Valley Uprising: A History of Yosemite’s Climbing Rebels

Timmy O'Neil and Dean Potter before their record speed ascent in 2001.
Timmy O'Neil and Dean Potter before their record speed ascent in 2001.Tom Frost / Aurora

At seven miles long and one mile wide, Yosemite Valley is roughly the size of Manhattan, and its influence, at least in the rock-climbing world, is similarly outsize. Its iconic granite faces — El Capitan, Cathedral, and Half Dome — have hosted just about every major development in the sport for the past 50 years. “It’s like mecca,” says 29-year-old climber Alex Honnold, who in 2012 accomplished the unprecedented feat of free-soloing (climbing without ropes) the park’s three highest faces in one day. “There’s just so much that inspires you to do bigger and harder things.”

The new documentary Valley Uprising recounts the area’s remarkable history, from pioneers like Royal Robbins and Patagonia founder Yvon Choui­nard to today’s supernatural athletes, like Honnold. The film also captures the enduring spirit of America’s counterculture: The early climbing scene was simply an outpost for San Francisco beatniks, after all. “We tried to reflect what was going on in America,” says Nick Rosen, who co-directed the film with his Sender Films partner Peter Mortimer.

The park’s tallest cliff, 3,000-foot El Capitan, is where the best climbers made their marks. Warren Harding, a brandy-swilling local, took 18 months to achieve the first ascent, in 1958. In 1975, Jim Bridwell — typically stoned and sporting a Fu Manchu — discarded the hoisting equipment of previous generations in favor of free-climbing, using ropes only for protection, and conquered El Cap in a day. Twenty years later, Dean Potter not only summits in a matter of hours, but does it after climbing Half Dome that morning.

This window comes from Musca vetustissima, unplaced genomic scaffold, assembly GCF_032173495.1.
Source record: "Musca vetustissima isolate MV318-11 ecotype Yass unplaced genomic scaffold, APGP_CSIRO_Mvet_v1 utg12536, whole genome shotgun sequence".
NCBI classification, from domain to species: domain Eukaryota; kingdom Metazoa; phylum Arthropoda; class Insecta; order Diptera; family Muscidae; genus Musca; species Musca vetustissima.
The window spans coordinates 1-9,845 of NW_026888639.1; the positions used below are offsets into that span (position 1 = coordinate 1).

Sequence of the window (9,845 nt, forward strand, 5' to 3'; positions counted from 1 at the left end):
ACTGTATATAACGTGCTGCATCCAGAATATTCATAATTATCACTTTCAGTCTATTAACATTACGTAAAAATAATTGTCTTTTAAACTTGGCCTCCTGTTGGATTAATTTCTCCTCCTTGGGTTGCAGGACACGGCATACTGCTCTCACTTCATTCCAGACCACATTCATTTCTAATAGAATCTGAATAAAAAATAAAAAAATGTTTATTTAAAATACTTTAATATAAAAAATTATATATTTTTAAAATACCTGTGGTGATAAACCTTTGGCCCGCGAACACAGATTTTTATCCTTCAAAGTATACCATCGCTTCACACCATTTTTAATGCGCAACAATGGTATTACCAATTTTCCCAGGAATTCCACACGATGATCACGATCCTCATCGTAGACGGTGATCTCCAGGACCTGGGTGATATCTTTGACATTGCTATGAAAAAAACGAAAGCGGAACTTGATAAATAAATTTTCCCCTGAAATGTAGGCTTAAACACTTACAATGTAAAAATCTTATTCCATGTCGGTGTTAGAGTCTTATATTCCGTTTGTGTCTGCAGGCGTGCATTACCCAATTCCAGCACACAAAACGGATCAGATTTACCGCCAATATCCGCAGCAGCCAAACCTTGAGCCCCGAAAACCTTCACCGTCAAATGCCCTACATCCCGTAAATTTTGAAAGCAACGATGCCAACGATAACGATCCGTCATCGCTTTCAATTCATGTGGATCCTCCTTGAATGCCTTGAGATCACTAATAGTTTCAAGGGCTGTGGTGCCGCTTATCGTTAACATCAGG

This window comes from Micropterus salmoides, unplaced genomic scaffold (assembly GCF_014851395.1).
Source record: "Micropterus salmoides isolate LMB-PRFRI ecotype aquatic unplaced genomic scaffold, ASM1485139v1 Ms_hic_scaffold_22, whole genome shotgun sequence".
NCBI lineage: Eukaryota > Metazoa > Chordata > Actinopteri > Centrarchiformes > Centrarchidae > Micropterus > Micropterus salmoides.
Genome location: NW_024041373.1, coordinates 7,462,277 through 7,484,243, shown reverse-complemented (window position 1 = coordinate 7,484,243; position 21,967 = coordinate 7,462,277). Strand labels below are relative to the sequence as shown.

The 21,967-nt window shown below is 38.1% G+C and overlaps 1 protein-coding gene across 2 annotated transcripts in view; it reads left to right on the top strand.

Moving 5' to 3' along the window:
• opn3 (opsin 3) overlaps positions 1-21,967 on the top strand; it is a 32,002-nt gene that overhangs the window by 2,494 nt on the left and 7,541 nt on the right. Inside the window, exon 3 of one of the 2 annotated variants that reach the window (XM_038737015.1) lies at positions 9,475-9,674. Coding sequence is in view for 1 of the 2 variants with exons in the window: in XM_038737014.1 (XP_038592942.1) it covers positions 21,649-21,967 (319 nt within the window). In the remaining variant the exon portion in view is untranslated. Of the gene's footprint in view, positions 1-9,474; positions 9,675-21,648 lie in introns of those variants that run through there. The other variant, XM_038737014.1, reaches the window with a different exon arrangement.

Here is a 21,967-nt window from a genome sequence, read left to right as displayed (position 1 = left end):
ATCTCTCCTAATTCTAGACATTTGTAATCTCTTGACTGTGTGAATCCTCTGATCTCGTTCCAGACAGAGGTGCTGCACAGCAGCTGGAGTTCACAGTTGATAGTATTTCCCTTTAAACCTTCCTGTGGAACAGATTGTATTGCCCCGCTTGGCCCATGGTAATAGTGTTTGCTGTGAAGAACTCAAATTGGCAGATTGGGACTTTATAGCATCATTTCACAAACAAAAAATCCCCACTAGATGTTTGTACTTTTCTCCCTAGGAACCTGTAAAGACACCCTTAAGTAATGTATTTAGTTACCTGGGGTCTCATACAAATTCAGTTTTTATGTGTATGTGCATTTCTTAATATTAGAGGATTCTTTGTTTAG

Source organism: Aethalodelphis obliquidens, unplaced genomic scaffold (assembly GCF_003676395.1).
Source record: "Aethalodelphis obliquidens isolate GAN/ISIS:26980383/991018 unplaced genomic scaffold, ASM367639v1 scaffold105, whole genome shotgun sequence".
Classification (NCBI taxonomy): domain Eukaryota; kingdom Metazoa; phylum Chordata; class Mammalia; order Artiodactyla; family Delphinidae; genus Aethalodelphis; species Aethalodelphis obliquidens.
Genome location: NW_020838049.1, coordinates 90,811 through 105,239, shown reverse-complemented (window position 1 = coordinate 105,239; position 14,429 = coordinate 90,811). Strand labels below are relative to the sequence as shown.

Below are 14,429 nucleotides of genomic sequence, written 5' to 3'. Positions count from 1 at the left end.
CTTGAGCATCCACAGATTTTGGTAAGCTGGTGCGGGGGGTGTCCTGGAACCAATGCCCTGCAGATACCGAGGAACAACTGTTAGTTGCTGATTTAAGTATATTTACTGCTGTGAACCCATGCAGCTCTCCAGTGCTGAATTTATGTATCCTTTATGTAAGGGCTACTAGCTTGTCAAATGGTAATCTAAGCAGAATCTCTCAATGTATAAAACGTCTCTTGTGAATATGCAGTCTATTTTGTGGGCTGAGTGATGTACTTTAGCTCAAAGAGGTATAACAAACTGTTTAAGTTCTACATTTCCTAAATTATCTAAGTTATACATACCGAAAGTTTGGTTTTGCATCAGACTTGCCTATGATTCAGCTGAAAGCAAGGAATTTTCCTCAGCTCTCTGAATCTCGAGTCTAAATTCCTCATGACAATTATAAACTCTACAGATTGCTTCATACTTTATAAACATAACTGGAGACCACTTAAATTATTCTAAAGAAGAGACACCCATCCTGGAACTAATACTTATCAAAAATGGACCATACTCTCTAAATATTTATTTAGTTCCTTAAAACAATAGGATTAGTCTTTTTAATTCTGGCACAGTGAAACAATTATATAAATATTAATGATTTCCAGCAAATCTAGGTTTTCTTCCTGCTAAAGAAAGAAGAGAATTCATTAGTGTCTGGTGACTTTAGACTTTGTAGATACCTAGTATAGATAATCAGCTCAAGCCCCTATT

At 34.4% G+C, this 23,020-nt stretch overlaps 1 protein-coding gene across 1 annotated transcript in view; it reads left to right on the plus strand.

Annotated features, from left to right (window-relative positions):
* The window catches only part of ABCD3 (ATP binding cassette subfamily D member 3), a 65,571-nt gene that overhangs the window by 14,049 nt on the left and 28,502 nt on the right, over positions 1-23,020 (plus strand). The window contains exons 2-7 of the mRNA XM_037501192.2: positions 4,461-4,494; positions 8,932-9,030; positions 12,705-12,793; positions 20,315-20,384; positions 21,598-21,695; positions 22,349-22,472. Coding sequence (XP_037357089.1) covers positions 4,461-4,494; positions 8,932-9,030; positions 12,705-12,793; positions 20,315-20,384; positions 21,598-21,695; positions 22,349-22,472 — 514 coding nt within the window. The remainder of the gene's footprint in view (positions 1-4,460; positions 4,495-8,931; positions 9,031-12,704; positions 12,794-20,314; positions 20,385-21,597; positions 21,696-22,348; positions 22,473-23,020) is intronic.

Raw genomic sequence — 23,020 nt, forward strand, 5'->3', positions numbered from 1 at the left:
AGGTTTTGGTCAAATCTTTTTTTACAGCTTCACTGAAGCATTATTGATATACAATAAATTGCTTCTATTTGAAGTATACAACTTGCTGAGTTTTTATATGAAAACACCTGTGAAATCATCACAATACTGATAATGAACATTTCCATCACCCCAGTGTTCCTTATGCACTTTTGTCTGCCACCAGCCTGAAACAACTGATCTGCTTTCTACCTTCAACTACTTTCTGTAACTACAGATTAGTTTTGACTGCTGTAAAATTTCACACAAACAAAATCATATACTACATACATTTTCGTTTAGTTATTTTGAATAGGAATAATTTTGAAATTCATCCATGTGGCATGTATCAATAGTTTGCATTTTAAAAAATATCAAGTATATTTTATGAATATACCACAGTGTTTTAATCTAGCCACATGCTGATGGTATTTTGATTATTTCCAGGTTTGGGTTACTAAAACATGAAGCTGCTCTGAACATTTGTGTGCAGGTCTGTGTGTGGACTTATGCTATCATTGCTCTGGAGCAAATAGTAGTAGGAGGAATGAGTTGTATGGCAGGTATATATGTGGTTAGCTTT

Nearly all these achievements grew out of life in Camp 4, the closest campground to the cliffs. For decades climbers flocked to the site, supplementing their diet with complimentary butter and crackers from the park cafeteria. “We camped together, we trained together, we climbed together,” Dale Bard, a Yosemite fixture in the 1970s, says in the film. “We were a tribe.” In 1977, when the most elite climbers in Camp 4 called themselves the Stonemasters, a Colombian drug plane carrying dozens of bushels of weed crashed into nearby Lake Merced. Climbers got to the scene first and made a fortune. As one Stonemaster in the film puts it: “We were basically the kings of utopia.”

Park rangers thought otherwise. In 1970, a clash broke out between the rangers and Vietnam protesters, and the park later instituted a one-week camping limit. The climbers retreated to makeshift illegal camps at the base of the cliffs, changing utopia for good.

Valley Uprising chronicles the loss of a lifestyle but, in a gripping final scene capturing an illegal climb/BASE jump, also shows that history is still being created high above the valley floor. “It’s the best climbing in the world,” says Honnold. “You can just look up at the big rock faces and they speak for themselves.”

Jim Bridwell, top left, pioneers free-climbing in Yosemite in the 1970s. (Courtesy Werner Braun / Sender Films)


Rocking out on El Cap in the 1970s (Courtesy Bob Gaines / Sender Films)

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